Survival International reports that a reserve for uncontacted tribes in the Peruvian Amazon has been made off-limits to oil and gas companies. The majority of the reserve had been previously open to exploration by Brazilian company Petrobras, in an area known as ‘Lot 110’. The reserve is inhabited by some of the world’s last uncontacted indigenous people, a tribe known as the Murunahua (or Chitonahua), the organisation explains.

However, the announcement, which was made by the state oil and gas licensing agency Perúpetro, during a roadshow presentation in London on May 21, came as the agency opened up 25 new blocks for oil and gas exploration and exploitation, covering some 10 million hectares and located mainly in the country’s Amazon region.

While 24 of the exploration blocks are located in the Marañón-Ucayali river basins and in the southeastern region of Madre de Dios, only one block is situated in a coastal area in Lambayeque and Piura regions, north-western Peru.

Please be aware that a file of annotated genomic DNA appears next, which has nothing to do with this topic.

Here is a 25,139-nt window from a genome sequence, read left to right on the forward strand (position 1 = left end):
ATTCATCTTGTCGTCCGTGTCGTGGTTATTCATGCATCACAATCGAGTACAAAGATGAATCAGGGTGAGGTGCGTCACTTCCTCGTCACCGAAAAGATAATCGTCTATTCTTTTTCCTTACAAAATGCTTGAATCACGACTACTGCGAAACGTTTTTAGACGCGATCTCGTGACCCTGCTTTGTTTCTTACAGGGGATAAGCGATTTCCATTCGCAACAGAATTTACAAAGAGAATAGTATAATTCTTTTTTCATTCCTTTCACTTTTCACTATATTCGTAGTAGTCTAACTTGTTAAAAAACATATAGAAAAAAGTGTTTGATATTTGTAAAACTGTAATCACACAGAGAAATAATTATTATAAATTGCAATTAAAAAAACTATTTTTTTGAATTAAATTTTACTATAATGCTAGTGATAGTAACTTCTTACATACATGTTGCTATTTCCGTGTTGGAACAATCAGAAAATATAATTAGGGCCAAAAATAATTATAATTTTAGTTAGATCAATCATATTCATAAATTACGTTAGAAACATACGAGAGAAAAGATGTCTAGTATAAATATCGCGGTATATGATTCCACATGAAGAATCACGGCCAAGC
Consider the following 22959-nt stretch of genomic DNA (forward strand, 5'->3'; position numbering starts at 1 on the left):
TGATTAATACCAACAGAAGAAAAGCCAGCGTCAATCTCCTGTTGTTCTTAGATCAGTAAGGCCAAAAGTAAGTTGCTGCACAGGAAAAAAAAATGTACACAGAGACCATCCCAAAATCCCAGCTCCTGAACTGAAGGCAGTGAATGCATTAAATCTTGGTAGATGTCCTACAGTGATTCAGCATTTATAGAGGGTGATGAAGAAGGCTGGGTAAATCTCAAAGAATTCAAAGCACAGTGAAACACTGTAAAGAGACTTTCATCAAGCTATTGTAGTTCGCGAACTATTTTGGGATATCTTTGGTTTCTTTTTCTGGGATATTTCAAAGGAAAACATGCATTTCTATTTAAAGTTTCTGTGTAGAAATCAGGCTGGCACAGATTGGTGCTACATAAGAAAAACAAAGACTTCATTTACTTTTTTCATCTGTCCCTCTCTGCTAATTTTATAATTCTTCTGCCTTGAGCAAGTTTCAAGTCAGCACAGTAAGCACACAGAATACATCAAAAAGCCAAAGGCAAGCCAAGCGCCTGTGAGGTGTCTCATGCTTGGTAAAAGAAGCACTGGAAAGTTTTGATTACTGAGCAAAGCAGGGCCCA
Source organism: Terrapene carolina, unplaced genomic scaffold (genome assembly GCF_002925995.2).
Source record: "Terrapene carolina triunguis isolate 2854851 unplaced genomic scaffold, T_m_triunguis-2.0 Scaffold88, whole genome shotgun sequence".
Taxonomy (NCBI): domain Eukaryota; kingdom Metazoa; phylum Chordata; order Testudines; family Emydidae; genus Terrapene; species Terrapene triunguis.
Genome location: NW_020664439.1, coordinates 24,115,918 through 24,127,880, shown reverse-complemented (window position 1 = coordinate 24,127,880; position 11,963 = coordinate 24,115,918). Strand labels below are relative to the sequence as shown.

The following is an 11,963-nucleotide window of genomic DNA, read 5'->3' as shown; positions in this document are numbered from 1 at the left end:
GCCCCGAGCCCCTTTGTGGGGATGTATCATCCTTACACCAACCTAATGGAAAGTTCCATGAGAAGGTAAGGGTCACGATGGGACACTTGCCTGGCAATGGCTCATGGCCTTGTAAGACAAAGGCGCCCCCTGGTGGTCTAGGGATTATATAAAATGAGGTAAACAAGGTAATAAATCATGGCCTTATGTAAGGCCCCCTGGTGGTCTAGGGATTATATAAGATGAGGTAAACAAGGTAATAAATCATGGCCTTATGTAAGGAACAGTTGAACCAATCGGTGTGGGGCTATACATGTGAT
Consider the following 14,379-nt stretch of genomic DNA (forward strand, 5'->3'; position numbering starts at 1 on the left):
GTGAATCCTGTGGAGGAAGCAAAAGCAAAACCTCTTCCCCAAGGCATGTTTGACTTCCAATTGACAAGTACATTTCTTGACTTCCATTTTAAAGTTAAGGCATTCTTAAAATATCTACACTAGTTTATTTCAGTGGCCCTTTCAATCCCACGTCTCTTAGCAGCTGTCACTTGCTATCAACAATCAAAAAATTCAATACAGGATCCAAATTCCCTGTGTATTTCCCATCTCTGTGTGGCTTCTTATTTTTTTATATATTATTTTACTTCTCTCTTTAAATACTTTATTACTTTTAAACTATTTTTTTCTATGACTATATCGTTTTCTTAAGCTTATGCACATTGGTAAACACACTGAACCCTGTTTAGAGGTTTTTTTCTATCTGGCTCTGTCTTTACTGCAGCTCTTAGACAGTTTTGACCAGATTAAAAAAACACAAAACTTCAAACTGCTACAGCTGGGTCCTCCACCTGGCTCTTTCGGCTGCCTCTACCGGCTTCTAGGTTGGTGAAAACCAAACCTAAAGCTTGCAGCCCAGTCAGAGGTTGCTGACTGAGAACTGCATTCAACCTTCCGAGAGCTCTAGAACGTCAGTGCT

Besides London, Perúpetro has also made presentations in Houston (United States), Paris (France) and Cartagena (Colombia).

Indigenous Organisations Oppose Auction
Peruvian indigenous rights organisation AIDESEP (Asociación Interetnica de Desarrollo de la Selva Peruana) has qualified the bid process as “a new provocation against indigenous peoples”.

According to AIDESEP, Perúpetro lost credibility following a corruption scandal surrounding the granting of oil concessions which implicated members of the APRA party. Allegations arose in October 2008 when audio tapes surfaced in which oil executive Alberto Químper of Perúpetro and APRA member Rómulo León Alegría allegedly discussed payoffs related to new oil concessions involving Norwegian oil company Discover Petroleum.

The allegations, which the Norwegian company denied, led to the resignation of President Alan García’s entire Cabinet at the time. The case is still under investigation.